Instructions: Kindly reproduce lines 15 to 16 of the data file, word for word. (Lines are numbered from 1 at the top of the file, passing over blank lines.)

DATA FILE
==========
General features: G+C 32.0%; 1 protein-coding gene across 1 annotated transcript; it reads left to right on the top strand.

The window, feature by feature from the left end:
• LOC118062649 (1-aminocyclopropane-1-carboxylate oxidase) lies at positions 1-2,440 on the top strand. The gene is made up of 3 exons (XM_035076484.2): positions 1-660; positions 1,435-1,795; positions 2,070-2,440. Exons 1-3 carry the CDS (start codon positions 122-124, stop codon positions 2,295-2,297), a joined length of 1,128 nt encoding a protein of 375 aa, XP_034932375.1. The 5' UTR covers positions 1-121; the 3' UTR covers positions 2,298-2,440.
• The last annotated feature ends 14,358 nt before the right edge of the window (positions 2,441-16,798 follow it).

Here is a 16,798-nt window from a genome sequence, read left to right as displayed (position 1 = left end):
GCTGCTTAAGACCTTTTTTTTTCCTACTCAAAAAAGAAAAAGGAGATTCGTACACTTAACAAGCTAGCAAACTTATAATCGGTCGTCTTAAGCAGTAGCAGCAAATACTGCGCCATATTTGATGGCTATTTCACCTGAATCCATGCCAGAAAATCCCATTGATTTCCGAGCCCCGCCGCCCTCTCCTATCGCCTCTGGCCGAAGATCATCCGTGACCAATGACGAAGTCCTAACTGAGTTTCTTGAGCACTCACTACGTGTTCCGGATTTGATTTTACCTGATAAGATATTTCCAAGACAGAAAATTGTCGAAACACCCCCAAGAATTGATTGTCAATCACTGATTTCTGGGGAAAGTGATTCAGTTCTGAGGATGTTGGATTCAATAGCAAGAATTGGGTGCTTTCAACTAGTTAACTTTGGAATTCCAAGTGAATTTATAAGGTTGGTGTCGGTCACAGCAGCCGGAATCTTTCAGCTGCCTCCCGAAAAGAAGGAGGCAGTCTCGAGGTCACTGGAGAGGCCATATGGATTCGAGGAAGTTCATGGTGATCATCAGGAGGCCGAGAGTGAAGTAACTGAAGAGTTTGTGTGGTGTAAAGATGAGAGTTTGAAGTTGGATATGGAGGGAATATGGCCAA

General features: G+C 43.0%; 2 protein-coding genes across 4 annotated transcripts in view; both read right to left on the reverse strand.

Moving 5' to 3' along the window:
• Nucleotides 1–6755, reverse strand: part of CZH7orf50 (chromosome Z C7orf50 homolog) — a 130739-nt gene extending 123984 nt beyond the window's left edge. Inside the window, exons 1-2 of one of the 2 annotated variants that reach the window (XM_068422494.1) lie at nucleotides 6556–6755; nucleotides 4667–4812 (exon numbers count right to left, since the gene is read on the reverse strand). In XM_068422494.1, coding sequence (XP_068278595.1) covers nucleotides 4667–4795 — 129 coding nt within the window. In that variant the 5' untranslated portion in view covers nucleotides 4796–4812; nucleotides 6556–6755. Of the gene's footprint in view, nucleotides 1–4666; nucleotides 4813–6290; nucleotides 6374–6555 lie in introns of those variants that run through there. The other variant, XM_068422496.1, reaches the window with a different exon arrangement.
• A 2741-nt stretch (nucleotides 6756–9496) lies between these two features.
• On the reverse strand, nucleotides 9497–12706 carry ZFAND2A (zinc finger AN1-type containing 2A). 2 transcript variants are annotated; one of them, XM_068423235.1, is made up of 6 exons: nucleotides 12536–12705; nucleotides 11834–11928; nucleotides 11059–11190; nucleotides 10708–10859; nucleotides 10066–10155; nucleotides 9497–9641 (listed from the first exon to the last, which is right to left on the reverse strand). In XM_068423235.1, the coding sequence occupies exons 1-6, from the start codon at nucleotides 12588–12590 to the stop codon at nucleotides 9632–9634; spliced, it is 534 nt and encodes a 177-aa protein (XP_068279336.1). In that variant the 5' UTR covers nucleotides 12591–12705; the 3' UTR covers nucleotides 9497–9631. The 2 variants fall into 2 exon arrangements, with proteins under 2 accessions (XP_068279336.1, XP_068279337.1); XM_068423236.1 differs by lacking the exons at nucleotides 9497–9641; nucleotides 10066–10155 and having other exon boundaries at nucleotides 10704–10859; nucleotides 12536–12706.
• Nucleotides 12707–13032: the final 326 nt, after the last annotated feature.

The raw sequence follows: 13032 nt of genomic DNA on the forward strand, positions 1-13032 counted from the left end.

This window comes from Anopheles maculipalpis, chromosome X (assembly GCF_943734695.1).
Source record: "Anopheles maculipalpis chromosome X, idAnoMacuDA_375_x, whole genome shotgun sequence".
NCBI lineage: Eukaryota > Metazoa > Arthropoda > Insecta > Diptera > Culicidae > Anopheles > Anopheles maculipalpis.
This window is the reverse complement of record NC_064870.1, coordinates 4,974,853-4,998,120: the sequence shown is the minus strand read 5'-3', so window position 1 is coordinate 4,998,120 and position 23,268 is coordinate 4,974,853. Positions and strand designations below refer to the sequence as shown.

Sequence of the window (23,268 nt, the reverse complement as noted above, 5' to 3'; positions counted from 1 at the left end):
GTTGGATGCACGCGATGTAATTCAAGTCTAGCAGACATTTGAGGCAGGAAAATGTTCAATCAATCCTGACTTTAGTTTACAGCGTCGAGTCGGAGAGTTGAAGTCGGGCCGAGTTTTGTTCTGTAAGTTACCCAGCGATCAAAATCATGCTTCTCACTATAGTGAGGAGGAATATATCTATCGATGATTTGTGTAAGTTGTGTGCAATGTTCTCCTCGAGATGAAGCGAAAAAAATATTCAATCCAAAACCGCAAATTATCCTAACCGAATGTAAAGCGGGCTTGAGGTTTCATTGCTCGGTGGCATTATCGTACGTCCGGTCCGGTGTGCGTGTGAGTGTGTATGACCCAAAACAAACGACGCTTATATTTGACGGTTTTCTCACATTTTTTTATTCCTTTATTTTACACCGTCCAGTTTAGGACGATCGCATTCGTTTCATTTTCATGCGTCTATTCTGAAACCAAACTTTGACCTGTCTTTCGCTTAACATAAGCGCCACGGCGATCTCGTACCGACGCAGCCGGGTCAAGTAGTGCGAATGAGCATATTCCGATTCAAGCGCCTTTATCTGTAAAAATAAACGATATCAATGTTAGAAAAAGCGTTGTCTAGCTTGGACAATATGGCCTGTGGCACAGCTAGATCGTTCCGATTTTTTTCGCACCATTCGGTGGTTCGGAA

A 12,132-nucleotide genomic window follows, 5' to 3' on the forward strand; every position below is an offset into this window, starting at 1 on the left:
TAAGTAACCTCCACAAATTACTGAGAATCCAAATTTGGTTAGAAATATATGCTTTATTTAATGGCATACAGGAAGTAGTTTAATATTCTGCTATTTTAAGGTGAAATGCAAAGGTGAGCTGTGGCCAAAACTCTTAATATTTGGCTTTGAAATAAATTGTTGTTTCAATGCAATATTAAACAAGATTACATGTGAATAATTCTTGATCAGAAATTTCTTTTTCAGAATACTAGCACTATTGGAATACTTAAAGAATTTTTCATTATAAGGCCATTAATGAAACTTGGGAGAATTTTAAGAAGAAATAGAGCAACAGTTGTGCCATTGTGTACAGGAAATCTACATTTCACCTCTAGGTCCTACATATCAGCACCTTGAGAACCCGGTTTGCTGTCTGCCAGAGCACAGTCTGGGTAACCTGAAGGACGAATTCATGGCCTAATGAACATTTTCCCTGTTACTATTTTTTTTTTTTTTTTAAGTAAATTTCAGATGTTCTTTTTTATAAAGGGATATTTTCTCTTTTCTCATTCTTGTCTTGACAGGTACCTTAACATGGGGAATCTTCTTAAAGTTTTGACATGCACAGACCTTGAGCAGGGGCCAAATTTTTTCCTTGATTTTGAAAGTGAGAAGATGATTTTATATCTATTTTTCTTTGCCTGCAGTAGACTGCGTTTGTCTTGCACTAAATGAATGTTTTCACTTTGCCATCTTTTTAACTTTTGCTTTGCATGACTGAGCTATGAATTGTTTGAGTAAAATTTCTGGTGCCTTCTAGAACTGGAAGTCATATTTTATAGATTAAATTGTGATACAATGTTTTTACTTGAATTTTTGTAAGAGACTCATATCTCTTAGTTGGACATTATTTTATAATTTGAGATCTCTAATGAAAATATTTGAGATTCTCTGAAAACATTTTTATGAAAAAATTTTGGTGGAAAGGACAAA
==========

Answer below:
Source record: "Anopheles maculipalpis chromosome X, idAnoMacuDA_375_x, whole genome shotgun sequence".
NCBI lineage: Eukaryota > Metazoa > Arthropoda > Insecta > Diptera > Culicidae > Anopheles > Anopheles maculipalpis.